Albert Barnes
Psa 116:3
The sorrows of death – What an expression! We know of no intenser sorrows pertaining to this world than those which we associate with the dying struggle – whether our views in regard to the reality of such sorrows be correct or not. We may be – we probably are – mistaken in regard to the intensity of suffering as ordinarily experienced in death; but still we dread those sorrows more than we do anything else, and all that we dread may be experienced then. Those sorrows, therefore, become the representation of the intensest forms of suffering; and such, the psalmist says, he experienced on the occasion to which he refers. There would seem in his case to have been two things combined, as they often are:

(1) actual suffering from some bodily malady which threatened his life, Psa_116:3, Psa_116:6,Psa_116:8-10;

(2) mental sorrow as produced by the remembrance of his sins, and the apprehension of the future, Psa_116:4. See the notes at Psa_18:5.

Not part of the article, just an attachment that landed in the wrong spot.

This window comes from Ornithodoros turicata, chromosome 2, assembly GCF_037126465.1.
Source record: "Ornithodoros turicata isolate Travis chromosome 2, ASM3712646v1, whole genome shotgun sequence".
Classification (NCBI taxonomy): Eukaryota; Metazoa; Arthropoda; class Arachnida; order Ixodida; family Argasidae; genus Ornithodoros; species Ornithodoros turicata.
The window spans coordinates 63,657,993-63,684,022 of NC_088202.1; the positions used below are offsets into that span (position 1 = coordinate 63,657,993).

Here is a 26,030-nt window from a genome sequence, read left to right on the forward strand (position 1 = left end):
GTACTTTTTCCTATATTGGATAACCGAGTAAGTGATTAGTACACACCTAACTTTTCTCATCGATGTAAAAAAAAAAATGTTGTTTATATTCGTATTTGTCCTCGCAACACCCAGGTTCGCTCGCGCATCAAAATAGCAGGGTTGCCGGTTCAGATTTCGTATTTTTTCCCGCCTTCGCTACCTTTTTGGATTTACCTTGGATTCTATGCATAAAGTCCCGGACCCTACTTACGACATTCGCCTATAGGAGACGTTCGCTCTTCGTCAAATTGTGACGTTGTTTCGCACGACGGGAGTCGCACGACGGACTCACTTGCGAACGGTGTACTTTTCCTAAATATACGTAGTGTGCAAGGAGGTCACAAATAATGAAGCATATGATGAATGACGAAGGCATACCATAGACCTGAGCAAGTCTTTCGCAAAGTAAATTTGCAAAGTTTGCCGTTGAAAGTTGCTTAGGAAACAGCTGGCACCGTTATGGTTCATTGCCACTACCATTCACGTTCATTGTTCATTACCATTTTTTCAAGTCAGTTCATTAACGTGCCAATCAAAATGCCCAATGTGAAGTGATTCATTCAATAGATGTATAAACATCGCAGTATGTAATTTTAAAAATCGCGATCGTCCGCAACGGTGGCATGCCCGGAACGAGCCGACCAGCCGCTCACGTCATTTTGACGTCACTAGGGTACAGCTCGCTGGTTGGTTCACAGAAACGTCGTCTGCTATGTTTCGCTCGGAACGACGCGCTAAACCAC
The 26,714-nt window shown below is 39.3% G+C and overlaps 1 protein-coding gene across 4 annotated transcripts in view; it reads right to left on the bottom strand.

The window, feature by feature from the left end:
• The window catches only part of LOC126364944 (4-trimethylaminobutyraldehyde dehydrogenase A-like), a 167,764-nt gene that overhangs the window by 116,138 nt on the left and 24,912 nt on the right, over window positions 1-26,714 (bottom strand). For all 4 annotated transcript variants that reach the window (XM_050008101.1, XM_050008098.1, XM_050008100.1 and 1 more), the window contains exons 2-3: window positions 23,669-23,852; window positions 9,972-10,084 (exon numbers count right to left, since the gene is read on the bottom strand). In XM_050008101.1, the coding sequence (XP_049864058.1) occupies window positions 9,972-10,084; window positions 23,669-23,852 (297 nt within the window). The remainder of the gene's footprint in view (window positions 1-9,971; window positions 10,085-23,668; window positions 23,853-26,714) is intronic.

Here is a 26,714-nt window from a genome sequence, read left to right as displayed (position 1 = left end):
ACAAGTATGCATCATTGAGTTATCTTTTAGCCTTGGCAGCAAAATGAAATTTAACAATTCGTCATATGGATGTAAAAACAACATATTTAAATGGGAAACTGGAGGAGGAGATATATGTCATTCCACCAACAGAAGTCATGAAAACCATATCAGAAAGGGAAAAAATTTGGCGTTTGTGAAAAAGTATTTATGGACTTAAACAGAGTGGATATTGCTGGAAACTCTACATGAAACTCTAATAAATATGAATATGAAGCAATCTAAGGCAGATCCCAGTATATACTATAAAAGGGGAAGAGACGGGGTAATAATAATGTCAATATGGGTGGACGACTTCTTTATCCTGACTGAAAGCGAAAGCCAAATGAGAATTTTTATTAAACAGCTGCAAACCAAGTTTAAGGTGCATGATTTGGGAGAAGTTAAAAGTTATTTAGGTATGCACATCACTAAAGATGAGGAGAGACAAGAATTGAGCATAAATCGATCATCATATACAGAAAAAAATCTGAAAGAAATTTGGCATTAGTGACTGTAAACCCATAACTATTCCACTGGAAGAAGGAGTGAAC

And the pains of hell – The pains of Sheol – Hades; the grave. See Psa_16:10, note; Job_10:21-22, notes; Isa_14:9, note. The pain or suffering connected with going down to the grave, or the descent to the nether world; the pains of death. There is no evidence that the psalmist here refers to the pains of hell, as we understand the word, as a place of punishment, or that he mean, to say that he experienced the sorrows of the damned. The sufferings which he referred to were these of death – the descent to the tomb.

Gat hold upon me – Margin, as in Hebrew, “found me.” They discovered me – as if they had been searching for me, and had at last found my hiding place. Those sorrows and pangs, ever in pursuit of us, will soon find us all. We cannot long escape the pursuit Death tracks us, and is upon our heels.

I found trouble and sorrow – Death found me, and I found trouble and sorrow. I did not seek it, but in what I was seeking I found this. Whatever we fail to “find” in the pursuits of life, we shall not fail to find the troubles and sorrows connected with death. They are in our path wherever we turn, and we cannot avoid them.

Albert Barnes
Psa 116:4
Then called I upon the name of the Lord – Upon the Lord. I had no other refuge. I felt that I must perish unless he should interpose, and I pleaded with him for deliverance and life. Compare the notes at Psa_18:6.